This is a controversial issue in both the USA and Europe. Anti-biotech activists believe that engineered foods hold health and environmental dangers, while pro-biotech enthusiasts wax eloquent about better, cheaper and more environmentally gentle crops.

Biotech crops are a significant presence in American agriculture. Ten years ago, there were almost none. Today, most soy, cotton and canola is biotech, as is almost half of the field corn (used primarily for feed and grain), according to government statistics.

Globally, biotech crops increased 47-fold from 1996 to 2004.

But in those four crops, only two genetic traits have been added ó herbicide resistance and a built-in pesticide. Though engineering such large-commodity crops made economic sense, experts say the process is too expensive to do in so-called minor crops.

Take lettuce, for example. Consumers don't like weeds in their lettuce, so growers hire hordes of workers to hand-weed fields. An herbicide-resistant variety that lets growers kill weeds without hurting the lettuce would have a huge impact, says Roger Wyse, a plant biologist with biotech venture capital firm Burrill & Company in San Francisco.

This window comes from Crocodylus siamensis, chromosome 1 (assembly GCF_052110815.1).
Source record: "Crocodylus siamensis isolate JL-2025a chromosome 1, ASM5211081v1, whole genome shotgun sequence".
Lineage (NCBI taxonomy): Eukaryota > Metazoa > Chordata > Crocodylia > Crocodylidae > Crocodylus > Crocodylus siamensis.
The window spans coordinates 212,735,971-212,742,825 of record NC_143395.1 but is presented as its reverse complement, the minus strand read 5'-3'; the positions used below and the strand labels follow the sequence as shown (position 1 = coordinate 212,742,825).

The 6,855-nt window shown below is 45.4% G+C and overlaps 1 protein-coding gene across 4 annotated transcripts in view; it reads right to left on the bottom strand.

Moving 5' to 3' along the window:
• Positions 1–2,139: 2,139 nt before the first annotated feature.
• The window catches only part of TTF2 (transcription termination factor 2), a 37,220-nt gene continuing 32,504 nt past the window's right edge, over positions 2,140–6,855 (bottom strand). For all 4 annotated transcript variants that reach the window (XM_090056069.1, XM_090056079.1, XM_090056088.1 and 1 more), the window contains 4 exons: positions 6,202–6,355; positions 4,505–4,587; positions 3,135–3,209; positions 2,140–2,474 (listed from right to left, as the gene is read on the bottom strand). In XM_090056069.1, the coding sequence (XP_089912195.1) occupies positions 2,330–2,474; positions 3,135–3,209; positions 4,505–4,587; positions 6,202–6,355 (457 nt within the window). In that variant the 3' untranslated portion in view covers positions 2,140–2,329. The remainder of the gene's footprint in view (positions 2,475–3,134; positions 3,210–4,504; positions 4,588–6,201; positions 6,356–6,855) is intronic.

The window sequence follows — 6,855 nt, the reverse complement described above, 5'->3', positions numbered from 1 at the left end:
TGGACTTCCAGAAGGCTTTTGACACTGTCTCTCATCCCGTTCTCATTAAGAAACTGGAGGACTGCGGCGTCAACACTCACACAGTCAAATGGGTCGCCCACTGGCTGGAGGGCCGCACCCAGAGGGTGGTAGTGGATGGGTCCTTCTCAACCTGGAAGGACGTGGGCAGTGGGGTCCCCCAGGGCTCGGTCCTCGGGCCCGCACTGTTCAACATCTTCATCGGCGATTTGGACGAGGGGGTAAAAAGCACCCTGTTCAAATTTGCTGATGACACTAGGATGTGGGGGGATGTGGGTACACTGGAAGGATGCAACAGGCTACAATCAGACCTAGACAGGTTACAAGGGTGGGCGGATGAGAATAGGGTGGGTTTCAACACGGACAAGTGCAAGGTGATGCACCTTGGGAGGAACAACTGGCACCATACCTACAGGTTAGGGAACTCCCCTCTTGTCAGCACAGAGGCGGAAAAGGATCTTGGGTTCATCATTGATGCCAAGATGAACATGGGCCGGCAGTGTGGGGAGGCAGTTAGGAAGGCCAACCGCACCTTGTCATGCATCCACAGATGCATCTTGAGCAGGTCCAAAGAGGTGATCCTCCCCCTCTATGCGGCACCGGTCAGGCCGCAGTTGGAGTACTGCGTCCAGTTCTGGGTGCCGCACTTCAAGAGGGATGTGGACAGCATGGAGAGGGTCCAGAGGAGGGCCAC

"The difficulty is that there are 20 kinds of lettuce, so you'd have to go through 20 different approval processes for a fairly small market. Layer on top of that that no Safeway or Kroger wants to be picketed for selling biotech crops, and it's just not viable," Wyse says.

Agriculture giant Monsanto last year gave up on marketing an herbicide-tolerant wheat ó the one potentially blockbuster crop left ó in part because of concerns that the public wouldn't accept it.

That was the case with biotech tomatoes and potatoes elsewhere.

The only other biotech crops grown commercially today are tiny by comparison: 10,000 acres of insect-resistant sweet corn (sold as a vegetable), 1,800 of virus-resistant summer squash and 1,100 of virus-resistant papaya.

And new crops coming down the pipeline also are smaller commodity crops. Possibilities in the next five to 10 years include herbicide-resistant sunflowers, soybean and canola for the production of healthier oil; and herbicide-resistant alfalfa and sugar beets.

Bob Buchanan and Peggy Lemaux at the University of California-Berkeley created a hypoallergenic wheat in 1995 that was shelved because of fears that consumers would reject it.